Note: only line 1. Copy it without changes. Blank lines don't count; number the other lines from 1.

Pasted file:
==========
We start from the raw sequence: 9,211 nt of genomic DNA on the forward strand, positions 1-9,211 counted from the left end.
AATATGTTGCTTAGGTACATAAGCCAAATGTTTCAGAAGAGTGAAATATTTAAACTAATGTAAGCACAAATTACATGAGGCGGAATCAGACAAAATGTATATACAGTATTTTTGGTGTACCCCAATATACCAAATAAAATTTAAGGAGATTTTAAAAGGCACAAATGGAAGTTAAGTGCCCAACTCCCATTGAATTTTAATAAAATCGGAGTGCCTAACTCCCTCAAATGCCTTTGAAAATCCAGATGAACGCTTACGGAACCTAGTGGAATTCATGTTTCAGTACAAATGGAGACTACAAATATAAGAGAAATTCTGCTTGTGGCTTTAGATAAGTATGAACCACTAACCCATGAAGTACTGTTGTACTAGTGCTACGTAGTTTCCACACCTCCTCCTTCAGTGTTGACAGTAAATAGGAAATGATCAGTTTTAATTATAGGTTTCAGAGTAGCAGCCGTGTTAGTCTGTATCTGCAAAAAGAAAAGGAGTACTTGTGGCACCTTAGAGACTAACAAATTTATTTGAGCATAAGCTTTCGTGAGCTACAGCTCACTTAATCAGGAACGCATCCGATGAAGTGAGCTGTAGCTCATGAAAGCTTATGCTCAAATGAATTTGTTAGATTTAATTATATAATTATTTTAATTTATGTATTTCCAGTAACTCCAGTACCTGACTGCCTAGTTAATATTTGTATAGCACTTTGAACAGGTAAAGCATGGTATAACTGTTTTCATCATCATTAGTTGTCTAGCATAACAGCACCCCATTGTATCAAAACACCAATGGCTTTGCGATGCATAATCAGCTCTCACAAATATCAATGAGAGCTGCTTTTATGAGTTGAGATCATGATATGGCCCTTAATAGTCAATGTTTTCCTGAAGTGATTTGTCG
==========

We start from the raw sequence: 9,211 nt of genomic DNA on the forward strand, positions 1-9,211 counted from the left end.